Documents dating from the 1930s also refer to the intensification of Vyshivanyi's activities. Thus, a letter from Kharkiv to the Foreign Department of the OGPU of the USSR in Moscow dated April 9, 1933, states: “Our foreign source in Romania, known to you as Teplov, reports that Romanian intelligence received a letter from Vasyl Vyshyvanyi (former Prince of Habsburg, a candidate for the Hetmanate of Ukraine), in which he offered his services to Romania and asked for permission to transfer his agents through the Romanian border for work in Ukraine. In his turn, Vyshyvanyi promises to provide the Romanian intelligence with military information from his agents. The Romanians accepted this offer, and Bucharest sent a letter from Vyshyvanyi to the Chernivtsi Center “A” (BSA of the SZR of Ukraine. - F. 1. - Case 6944. - V. 1. – P. 15).
The archives contain information about Vyshyvanyi's ties with Bulgarian intelligence and that he used the support of Polish military circles in conducting intelligence work against the USSR.
These reports of the GPU may give the impression that Vyshyvanyi at that time, was doing nothing but sending agents to Soviet territory, engaged in intelligence activities, and had his own extensive network for this purpose. In fact, the Chekists deliberately exaggerated their conclusions, as they had repeatedly done, in order to demonstrate the growing threat from abroad and to justify the intensification of repressive measures within the country.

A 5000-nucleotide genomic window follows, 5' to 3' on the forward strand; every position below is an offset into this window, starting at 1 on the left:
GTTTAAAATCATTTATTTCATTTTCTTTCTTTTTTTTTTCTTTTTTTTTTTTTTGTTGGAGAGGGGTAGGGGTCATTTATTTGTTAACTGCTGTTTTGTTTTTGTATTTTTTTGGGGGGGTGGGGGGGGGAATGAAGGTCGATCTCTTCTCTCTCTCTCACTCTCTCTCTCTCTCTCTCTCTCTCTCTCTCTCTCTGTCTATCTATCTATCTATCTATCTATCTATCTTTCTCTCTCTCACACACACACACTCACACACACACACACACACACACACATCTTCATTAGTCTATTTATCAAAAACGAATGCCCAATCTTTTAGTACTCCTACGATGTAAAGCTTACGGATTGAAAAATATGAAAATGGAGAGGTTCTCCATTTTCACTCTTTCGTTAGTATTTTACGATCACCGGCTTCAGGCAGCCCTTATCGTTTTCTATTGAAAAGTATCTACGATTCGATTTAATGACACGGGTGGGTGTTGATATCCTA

But the Chekists' concern about Vyshyvanyi's contacts with OUN leaders had real grounds. One of the documents states that as of 1933 his ties with the OUN and personally Yevhen Konovalets, as well as Mykola Stsiborsky, Viktor Kurmanovych, Mykola Kapustyanskyi, and Petro Kozhevnikov were recorded. Another paper says that during his communication with Konovalets, Vyshivanyi admired the work of General Oleksandr Udovychenko and insisted on involving him in the work.
Such cooperation is also mentioned in the archive case on E. Konovalets. The special report of the Foreign Department of the UGB of the NKVD of the USSR of June 23, 1935 “Organization of Ukrainian Nationalists” states: “The resolution of the July 1933 conference under the “leader” created the Military Staff of the OUN… Konovalets is the Chief of the Staff. The members of the Staff are Khorunzhyi -General- Victor Kurmanovych, Anton Kraus, Vasyl Vyshyvanyi…” ( BSA of the SZR of Ukraine. - F. 1. – Case 6964.– V. 1. – P. 57).
Vasyl Vyshyvanyi's contacts with Yevhen Konovalets are discussed more in the archival case of the OUN representative in London Yevhen Lyakhovych. It contains a document dated July 1936, which states that the Chekists purposefully gave one of the agents in Ukrainian emigrant circles the task: “to find out whether they are currently staying in touch with each other and what relations exist between them”.